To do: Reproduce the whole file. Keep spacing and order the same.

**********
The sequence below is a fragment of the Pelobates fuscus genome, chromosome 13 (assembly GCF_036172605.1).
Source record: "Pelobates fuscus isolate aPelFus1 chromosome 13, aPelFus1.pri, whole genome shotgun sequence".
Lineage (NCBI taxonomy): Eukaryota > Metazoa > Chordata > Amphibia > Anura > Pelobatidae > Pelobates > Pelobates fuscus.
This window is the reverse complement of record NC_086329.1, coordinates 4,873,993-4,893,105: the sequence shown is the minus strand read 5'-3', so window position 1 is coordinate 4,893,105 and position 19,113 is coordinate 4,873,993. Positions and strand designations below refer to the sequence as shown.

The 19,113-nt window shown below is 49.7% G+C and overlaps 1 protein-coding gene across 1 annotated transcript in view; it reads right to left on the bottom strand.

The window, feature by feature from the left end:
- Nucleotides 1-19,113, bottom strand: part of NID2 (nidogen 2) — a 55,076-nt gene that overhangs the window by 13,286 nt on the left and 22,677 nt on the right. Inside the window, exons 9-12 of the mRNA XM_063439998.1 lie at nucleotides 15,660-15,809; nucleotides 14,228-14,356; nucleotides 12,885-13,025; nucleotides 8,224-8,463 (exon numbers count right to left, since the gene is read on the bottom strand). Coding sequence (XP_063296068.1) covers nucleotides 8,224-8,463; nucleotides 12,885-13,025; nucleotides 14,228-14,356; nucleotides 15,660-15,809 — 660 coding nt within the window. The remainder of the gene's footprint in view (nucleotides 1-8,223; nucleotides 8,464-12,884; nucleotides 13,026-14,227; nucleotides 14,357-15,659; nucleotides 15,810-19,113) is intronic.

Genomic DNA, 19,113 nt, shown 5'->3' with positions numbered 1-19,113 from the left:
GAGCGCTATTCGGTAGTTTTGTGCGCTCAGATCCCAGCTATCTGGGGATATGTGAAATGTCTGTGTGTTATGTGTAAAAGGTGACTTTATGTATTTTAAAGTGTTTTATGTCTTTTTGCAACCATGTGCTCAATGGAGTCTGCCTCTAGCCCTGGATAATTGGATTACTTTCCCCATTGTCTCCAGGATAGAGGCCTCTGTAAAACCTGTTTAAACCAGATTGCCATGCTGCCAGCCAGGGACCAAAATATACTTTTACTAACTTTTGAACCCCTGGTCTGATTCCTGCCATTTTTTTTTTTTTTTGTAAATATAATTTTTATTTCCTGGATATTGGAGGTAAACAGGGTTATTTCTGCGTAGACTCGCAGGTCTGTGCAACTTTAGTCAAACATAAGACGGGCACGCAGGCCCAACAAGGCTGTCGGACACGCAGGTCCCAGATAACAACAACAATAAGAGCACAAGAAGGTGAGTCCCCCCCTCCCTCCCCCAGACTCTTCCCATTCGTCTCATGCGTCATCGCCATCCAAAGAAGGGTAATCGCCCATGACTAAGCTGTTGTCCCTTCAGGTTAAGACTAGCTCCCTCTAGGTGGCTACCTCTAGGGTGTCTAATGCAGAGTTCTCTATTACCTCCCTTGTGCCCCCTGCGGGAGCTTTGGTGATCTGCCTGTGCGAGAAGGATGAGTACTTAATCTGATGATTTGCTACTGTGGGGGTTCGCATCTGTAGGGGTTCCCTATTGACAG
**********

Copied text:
The sequence below is a fragment of the Pelobates fuscus genome, chromosome 13 (assembly GCF_036172605.1).
Source record: "Pelobates fuscus isolate aPelFus1 chromosome 13, aPelFus1.pri, whole genome shotgun sequence".
Lineage (NCBI taxonomy): Eukaryota > Metazoa > Chordata > Amphibia > Anura > Pelobatidae > Pelobates > Pelobates fuscus.
This window is the reverse complement of record NC_086329.1, coordinates 4,873,993-4,893,105: the sequence shown is the minus strand read 5'-3', so window position 1 is coordinate 4,893,105 and position 19,113 is coordinate 4,873,993. Positions and strand designations below refer to the sequence as shown.

The 19,113-nt window shown below is 49.7% G+C and overlaps 1 protein-coding gene across 1 annotated transcript in view; it reads right to left on the bottom strand.

The window, feature by feature from the left end:
- Nucleotides 1-19,113, bottom strand: part of NID2 (nidogen 2) — a 55,076-nt gene that overhangs the window by 13,286 nt on the left and 22,677 nt on the right. Inside the window, exons 9-12 of the mRNA XM_063439998.1 lie at nucleotides 15,660-15,809; nucleotides 14,228-14,356; nucleotides 12,885-13,025; nucleotides 8,224-8,463 (exon numbers count right to left, since the gene is read on the bottom strand). Coding sequence (XP_063296068.1) covers nucleotides 8,224-8,463; nucleotides 12,885-13,025; nucleotides 14,228-14,356; nucleotides 15,660-15,809 — 660 coding nt within the window. The remainder of the gene's footprint in view (nucleotides 1-8,223; nucleotides 8,464-12,884; nucleotides 13,026-14,227; nucleotides 14,357-15,659; nucleotides 15,810-19,113) is intronic.

Genomic DNA, 19,113 nt, shown 5'->3' with positions numbered 1-19,113 from the left:
GAGCGCTATTCGGTAGTTTTGTGCGCTCAGATCCCAGCTATCTGGGGATATGTGAAATGTCTGTGTGTTATGTGTAAAAGGTGACTTTATGTATTTTAAAGTGTTTTATGTCTTTTTGCAACCATGTGCTCAATGGAGTCTGCCTCTAGCCCTGGATAATTGGATTACTTTCCCCATTGTCTCCAGGATAGAGGCCTCTGTAAAACCTGTTTAAACCAGATTGCCATGCTGCCAGCCAGGGACCAAAATATACTTTTACTAACTTTTGAACCCCTGGTCTGATTCCTGCCATTTTTTTTTTTTTTTGTAAATATAATTTTTATTTCCTGGATATTGGAGGTAAACAGGGTTATTTCTGCGTAGACTCGCAGGTCTGTGCAACTTTAGTCAAACATAAGACGGGCACGCAGGCCCAACAAGGCTGTCGGACACGCAGGTCCCAGATAACAACAACAATAAGAGCACAAGAAGGTGAGTCCCCCCCTCCCTCCCCCAGACTCTTCCCATTCGTCTCATGCGTCATCGCCATCCAAAGAAGGGTAATCGCCCATGACTAAGCTGTTGTCCCTTCAGGTTAAGACTAGCTCCCTCTAGGTGGCTACCTCTAGGGTGTCTAATGCAGAGTTCTCTATTACCTCCCTTGTGCCCCCTGCGGGAGCTTTGGTGATCTGCCTGTGCGAGAAGGATGAGTACTTAATCTGATGATTTGCTACTGTGGGGGTTCGCATCTGTAGGGGTTCCCTATTGACAG